After giving the motor a complete update, the chassis has also copped a total redesign. Starting with a new frame and swing-arm, Kawasaki reduced the rake and trail and moved the heavy items closer to the centre of gravity. Keeping all the weight centralised makes for easier changes of direction (all directions) – generally speaking. Rake and trail have been reduced, in combination with a shorter swing-arm as well, so on paper the 2011 will be one sharp weapon indeed. Let’s hope it’s not too sharp for the road.
Forks are now Showa “big piston” units, and the rear shock is relocated to a horizontal position above the front of the swing-arm. All usual adjustments are available. The biggest feature handling wise must be the quoted 10kg weight drop (on the non ABS model) with a curb 198kg quoted. Kawasaki go to great length to explain all the various effects the new lighter forks, better damping, rigidity, mid suspension stroke control and so on will produce, but let’s summarise. This new model will handle better. Certainly on the racetrack it will, which is where Kawi say they aimed the bike at. How it comes together on our sometimes rough Australian roads remains to be seen. Luckily an Ohlins steering damper is now standard.
Ergo-wise, the seat height is 17mm lower, pegs 5mm lower and forward, and less angle on the bars. The foot-pegs are adjustable, and can be lowered a further 15mm, which will be handy if you don’t have pocket knives for legs. It goes, it handles, obviously it needs to stop. 310mm discs, with ally carriers, and Tokico radial mount calipers are activated with a radial pump master cylinder.
Interestingly, the press release mentions the back torque limiter is “easily adjustable”, although how isn’t mentioned. In case you aren’t right up to speed on all things mechanical, the clutch mechanism helps by lessening the engine braking effect when hard on the brakes and down-shifting. A high compression engine can easily induce rear wheel chatter without such a device. Rear wheel has a 220mm disc and a weeny single piston caliper.
Electrikery: ZX-10R Electronics.
Increasingly a part of modern performance bikes, the 2011 Kawasaki ZX-10R has a feast of electronic goodness. For 2011 the big Ninja will have predictive traction control, (optional) anti lock braking system, and the now standard multiple power modes governed by the ECU.
Kawasaki say this is the first production bike to feature communication between the ABS and the ECU. The brake system looks at things like throttle position, engine speed, clutch actuation and gear position as well as wheel speed. Power modes are simple. Full – self explanatory – Low, which is about 60% of full – and Middle – which is halfway between those 2, but dependent on how much throttle is open. Pretty easy really. Less easy to explain quickly, is the S-KTRC (Sport-Kawasaki TRaction Control), Kawasaki’s predictive race-type traction control.
There isn’t room here to go right into the full technical details of how this works, but a simplification would be the ECU looks at a number of parameters like front and rear wheel speed (slippage), rpm, throttle position and acceleration and makes predictions about what might be about to happen. That way an over-reaction doesn’t occur that might otherwise with reactive systems.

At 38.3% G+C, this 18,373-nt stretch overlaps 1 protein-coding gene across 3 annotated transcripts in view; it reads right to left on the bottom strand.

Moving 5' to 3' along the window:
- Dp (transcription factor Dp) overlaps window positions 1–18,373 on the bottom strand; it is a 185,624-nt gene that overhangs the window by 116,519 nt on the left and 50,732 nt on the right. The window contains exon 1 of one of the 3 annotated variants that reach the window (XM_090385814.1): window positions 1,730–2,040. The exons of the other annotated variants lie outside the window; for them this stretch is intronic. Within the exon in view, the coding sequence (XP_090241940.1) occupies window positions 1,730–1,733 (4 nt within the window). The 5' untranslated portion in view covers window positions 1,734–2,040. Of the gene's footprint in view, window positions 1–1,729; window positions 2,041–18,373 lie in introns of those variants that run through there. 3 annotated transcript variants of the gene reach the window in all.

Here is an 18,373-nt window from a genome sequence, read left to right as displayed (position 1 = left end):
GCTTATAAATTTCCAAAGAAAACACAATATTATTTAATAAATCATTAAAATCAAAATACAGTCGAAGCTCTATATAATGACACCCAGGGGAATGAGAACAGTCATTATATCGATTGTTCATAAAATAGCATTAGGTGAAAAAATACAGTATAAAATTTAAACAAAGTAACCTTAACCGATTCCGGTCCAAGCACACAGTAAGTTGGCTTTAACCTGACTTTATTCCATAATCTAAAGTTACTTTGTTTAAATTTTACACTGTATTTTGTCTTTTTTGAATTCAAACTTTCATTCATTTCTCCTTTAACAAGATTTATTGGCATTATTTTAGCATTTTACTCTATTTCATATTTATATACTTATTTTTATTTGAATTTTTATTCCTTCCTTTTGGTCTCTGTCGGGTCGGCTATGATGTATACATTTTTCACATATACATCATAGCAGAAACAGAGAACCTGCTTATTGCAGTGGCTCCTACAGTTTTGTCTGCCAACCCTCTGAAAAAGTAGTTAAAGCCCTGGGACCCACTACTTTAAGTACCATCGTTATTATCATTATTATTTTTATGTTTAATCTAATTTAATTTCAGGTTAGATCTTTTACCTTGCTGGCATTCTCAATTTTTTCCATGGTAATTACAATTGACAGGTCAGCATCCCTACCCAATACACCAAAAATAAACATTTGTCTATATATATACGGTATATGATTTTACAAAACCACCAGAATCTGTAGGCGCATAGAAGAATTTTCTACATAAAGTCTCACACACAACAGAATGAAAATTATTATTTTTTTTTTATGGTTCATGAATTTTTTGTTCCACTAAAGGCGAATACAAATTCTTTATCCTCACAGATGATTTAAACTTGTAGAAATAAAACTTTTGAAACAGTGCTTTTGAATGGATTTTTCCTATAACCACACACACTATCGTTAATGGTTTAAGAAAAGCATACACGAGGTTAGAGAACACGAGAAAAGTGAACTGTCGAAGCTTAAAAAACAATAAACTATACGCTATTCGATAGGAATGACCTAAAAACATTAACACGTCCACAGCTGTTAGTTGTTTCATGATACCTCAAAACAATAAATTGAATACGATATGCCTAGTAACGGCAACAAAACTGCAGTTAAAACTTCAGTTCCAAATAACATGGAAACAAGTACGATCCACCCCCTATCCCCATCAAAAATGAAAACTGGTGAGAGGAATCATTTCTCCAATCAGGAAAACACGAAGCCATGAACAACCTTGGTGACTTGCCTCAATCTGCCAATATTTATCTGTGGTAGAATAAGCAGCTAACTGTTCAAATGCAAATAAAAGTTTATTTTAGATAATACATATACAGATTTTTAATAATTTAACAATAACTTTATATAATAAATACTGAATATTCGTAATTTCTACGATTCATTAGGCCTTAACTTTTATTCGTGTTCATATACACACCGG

The system is also able to distinguish between torque wheelies -which are smooth -and sudden wheelies. Torque wheelies are allowed as long as acceptable acceleration is maintained. Sudden wheelies trigger system intervention. Activation of the system is shown on the dash as it occurs.
The new dash is a flash looking piece that features a bar graph type tacho which sweeps left to right as revs rise, and flash when the shift rpm is reached.
The speedo can be switched to a gear position indicator only when put in “Race” mode. The display also features a modern day version of granddads “economy” vacuum gauge, an “Economical Riding Indicator” which helps you “ride in a gentle manner”: according to Kawasaki “less than 6,000 rpm, less than 30% throttle, under 160 km/h”. That’ll come in handy, being reminded not to ride constantly over 160km/h. A light sensor automatically adjusts the display brightness.
The bodywork is all new for 2011, after the previous model divided opinions. The fairing is shorter, with a sharper appearance, and a wider set pair of headlights. The reshaped fuel tank holds 17 litres. Other small niceties are the easily removable rear guard extension, twin bulb LED flashers in the mirrors and a smaller lighter muffler.
Kawasaki appear to have done what they set out to do. More “race bike” than “street bike” the 2011 ZX-10R has been thoroughly gone over, everything is either lighter, or better. As an added bounus, this is one good looking sportsbike. There is nothing really ground-breaking in the engine and chassis, but it is a substantial move forward in specification. It’s much closer to a race bike than a street bike as a total package.
2011 will be an interesting year in World Superbike racing. Kawasaki will be hoping this is the bike that can let the good times roll again. Chris Vermeulen will hoping so as well, along with Kawasaki fans the world over.
We will find out sometime in the first quarter of 2011, when the 2011 ZX-10R is released in Australia, with prices and specifications to be confirmed at that time. Scroll down for a Kawasaki video of the ZX-10R, and a link to a full image gallery.
Kawasaki Promo Video – Beware the Beast
Click image below to see a image gallery of larger size pictures of the 2011 ZX-10R
2011 Kawasaki ZX10R Specifications